Pacific Northwest National Laboratory physicist wins presidential honor
July 26, 2006
RICHLAND, Wash. –
Yanwen Zhang, a materials physicist at the Department of Energy’s Pacific Northwest National Laboratory, today received the 2005 Presidential Early Career Award for Scientists and Engineers -- the highest honor bestowed by the U.S. government on outstanding scientists and engineers beginning their independent careers. Zhang and 55 other recipients were honored by President Bush earlier today and received their awards from John Marburger, director of the White House Office of Science and Technology Policy.
To be eligible for the presidential award, Zhang first had to be selected by the Department of Energy for its Early Career Scientist and Engineer Award. As a PECASE recipient, Zhang receives a commitment from DOE’s Office of Science to continue funding the research for which the award was given for five years.
Zhang’s research focuses on interactions of energetic ions with solid materials and how those interactions can be applied to the analysis and study of those materials. Zhang developed a novel way of measuring the energy loss of atomic particles as they pass through materials. Accurate measurements of such energy loss were a long-standing problem until Zhang successfully used high-resolution, time-of-flight spectroscopy to determine energy loss over a continuous range of energies.
Because energy loss of high-energy particles is fundamental to irradiation effects, radiation detection, and electronic device manufacturing, Zhang’s discoveries have potential applications in nuclear power, national security, nuclear waste management and energy efficient electronics. Zhang, whose research is supported by DOE’s Office of Basic Energy Sciences, is a staff scientist in the Environmental Molecular Sciences Laboratory, a scientific user facility at PNNL.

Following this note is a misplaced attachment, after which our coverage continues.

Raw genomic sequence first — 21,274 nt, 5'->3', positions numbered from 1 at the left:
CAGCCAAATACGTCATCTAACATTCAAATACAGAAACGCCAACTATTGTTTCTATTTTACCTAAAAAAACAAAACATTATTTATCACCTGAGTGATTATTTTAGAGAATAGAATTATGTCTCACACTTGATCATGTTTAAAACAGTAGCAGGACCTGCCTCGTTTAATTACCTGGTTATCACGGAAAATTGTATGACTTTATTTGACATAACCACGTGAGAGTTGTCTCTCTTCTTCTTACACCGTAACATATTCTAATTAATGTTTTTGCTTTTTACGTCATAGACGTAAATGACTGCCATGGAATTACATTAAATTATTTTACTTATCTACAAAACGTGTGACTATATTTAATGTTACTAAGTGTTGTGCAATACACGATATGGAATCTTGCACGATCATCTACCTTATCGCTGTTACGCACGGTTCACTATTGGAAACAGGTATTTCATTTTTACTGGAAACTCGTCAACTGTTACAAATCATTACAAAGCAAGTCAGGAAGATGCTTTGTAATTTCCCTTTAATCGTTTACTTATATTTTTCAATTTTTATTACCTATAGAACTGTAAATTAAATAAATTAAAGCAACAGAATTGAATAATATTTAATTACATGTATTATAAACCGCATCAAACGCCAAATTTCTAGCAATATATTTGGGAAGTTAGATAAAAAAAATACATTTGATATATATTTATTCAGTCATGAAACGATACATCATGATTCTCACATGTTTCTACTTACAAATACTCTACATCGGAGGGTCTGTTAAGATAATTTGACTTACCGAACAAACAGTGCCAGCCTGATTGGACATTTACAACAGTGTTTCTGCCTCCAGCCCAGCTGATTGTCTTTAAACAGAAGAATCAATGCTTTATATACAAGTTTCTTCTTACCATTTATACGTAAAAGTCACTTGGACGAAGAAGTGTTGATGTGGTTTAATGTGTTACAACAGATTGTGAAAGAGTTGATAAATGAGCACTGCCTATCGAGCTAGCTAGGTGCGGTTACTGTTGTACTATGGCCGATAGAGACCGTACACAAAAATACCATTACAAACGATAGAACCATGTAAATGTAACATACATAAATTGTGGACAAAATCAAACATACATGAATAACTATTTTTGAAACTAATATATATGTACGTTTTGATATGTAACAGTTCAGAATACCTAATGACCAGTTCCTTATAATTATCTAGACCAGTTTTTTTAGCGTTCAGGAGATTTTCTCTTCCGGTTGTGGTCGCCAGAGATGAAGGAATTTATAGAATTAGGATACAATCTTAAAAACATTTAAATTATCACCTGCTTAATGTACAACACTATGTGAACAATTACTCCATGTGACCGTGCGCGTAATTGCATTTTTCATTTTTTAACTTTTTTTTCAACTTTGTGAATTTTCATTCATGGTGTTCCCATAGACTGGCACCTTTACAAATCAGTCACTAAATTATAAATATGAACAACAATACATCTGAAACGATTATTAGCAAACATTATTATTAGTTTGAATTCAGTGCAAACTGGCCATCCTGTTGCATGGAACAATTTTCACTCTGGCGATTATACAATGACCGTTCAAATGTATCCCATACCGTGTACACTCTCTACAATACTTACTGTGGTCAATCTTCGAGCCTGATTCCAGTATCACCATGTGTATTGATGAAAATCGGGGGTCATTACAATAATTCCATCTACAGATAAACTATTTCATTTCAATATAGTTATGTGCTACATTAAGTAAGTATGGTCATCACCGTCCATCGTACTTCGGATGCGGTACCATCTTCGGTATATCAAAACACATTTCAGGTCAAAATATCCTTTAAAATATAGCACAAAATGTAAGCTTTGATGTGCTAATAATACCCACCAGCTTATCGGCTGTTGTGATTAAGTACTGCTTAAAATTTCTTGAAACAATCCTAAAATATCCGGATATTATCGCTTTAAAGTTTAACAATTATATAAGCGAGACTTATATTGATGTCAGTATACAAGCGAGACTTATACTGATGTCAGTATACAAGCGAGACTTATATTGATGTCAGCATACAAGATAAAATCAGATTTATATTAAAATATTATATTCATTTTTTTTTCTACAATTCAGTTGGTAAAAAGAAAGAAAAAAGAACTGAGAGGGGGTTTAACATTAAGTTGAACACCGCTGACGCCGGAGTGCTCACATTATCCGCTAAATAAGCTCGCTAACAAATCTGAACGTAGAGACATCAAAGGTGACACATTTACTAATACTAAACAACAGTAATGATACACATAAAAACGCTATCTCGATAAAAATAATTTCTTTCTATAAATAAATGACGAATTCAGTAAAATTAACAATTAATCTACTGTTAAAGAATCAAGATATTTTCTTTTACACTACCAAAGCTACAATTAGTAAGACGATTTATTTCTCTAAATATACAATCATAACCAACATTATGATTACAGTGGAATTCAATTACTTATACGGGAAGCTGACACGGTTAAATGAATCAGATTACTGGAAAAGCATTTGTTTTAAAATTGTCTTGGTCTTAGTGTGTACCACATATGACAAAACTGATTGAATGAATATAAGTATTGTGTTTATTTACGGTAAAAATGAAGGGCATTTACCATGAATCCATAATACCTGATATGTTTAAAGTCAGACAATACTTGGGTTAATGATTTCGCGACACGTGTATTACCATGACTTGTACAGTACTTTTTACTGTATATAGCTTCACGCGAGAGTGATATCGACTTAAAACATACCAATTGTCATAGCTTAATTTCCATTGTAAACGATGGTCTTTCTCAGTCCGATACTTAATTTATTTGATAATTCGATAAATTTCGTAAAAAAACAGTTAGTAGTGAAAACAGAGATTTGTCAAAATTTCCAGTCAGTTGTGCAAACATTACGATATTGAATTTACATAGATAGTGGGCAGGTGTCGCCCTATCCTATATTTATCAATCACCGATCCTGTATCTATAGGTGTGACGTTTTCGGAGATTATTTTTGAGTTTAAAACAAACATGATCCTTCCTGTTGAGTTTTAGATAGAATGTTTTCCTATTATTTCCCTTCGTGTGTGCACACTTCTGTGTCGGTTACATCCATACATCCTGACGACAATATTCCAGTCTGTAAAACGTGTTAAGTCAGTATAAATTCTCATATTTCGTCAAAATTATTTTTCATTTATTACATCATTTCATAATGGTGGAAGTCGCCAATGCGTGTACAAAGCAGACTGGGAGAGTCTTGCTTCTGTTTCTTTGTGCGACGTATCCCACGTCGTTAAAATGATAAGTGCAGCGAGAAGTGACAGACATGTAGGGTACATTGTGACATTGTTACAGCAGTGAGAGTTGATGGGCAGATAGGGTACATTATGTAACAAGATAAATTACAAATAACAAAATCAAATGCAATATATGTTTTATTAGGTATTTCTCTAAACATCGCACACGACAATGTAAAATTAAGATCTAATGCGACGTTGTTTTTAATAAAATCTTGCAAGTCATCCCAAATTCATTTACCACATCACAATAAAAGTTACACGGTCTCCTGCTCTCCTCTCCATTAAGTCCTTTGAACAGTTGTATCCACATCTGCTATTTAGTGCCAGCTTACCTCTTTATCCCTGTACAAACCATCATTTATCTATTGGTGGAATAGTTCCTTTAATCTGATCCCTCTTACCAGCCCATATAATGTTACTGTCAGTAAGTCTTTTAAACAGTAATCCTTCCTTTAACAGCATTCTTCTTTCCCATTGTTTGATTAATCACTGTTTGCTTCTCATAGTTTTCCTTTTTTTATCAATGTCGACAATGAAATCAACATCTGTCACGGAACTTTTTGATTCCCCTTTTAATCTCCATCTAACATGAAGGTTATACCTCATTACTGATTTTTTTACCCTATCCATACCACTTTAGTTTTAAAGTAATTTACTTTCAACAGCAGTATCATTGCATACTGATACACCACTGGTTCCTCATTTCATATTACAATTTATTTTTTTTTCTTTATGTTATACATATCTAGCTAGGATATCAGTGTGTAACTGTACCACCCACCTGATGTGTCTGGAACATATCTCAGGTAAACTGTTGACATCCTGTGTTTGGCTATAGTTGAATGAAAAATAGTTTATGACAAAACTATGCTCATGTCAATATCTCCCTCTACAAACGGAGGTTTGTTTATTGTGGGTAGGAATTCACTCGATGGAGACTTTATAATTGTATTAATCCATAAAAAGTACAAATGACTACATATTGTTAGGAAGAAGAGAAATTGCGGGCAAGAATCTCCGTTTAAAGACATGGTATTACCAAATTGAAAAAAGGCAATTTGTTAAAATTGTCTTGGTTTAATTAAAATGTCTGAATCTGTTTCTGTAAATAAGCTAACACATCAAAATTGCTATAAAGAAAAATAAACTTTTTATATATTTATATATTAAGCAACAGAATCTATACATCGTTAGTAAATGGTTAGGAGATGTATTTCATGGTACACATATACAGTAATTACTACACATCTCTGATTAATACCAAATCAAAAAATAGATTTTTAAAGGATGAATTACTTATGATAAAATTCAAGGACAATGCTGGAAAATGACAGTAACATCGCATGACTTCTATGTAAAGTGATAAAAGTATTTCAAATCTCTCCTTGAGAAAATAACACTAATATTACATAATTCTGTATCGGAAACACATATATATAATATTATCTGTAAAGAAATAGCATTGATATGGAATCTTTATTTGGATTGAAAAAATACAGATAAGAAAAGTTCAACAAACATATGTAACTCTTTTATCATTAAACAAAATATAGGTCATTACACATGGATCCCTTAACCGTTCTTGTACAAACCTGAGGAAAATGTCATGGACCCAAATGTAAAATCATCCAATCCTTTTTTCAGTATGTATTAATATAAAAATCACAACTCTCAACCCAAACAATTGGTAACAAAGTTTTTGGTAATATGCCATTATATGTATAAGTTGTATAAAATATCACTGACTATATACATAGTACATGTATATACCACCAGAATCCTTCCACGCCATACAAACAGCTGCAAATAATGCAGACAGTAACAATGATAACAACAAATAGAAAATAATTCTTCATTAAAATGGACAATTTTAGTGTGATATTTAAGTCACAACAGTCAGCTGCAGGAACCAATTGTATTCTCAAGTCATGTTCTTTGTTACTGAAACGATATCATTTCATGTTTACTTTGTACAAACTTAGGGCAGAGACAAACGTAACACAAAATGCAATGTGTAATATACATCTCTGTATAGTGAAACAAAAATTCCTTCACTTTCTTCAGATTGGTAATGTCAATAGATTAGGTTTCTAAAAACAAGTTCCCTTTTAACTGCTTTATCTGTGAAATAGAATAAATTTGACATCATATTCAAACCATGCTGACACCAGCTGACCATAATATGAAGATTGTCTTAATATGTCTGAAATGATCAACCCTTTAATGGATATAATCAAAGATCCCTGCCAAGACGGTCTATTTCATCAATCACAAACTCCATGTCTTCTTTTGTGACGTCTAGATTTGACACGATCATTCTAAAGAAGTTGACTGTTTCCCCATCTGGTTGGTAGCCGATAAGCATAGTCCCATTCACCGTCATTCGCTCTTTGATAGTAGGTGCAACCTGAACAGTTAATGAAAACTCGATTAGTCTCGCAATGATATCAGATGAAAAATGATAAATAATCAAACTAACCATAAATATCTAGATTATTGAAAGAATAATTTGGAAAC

The presidential award embodies the high priority placed by the government on maintaining the leadership position of the United States in science by producing outstanding scientists and engineers who will broadly advance science and the missions important to participating agencies, such as DOE.
The award also recognizes scientists and engineers who show exceptional potential for leadership in scholarship, service and education.
With more than 100 publications and several long-term international research collaborations, Zhang is recognized for her contributions in ion-solid interactions, irradiation effects and ion beam techniques. She also is active in several professional societies, has received many international scientific and academic awards and is involved in educational activities and community service.
She routinely hosts visiting scientists at EMSL’s ion-beam user facility, lectures on topics related to ion beam physics, mentors post doctoral fellows, graduate students, summer undergraduates and high school interns, serves on Ph.D. committees, assists local middle schools with Chinese translations, and serves as a judge for local science fairs.
Zhang holds two doctorate degrees – one in engineering physics from Lund University in Sweden and another in science from Beijing Normal University in China.
Tags: Energy, National Security, EMSL, Nuclear Power, Radiation Detection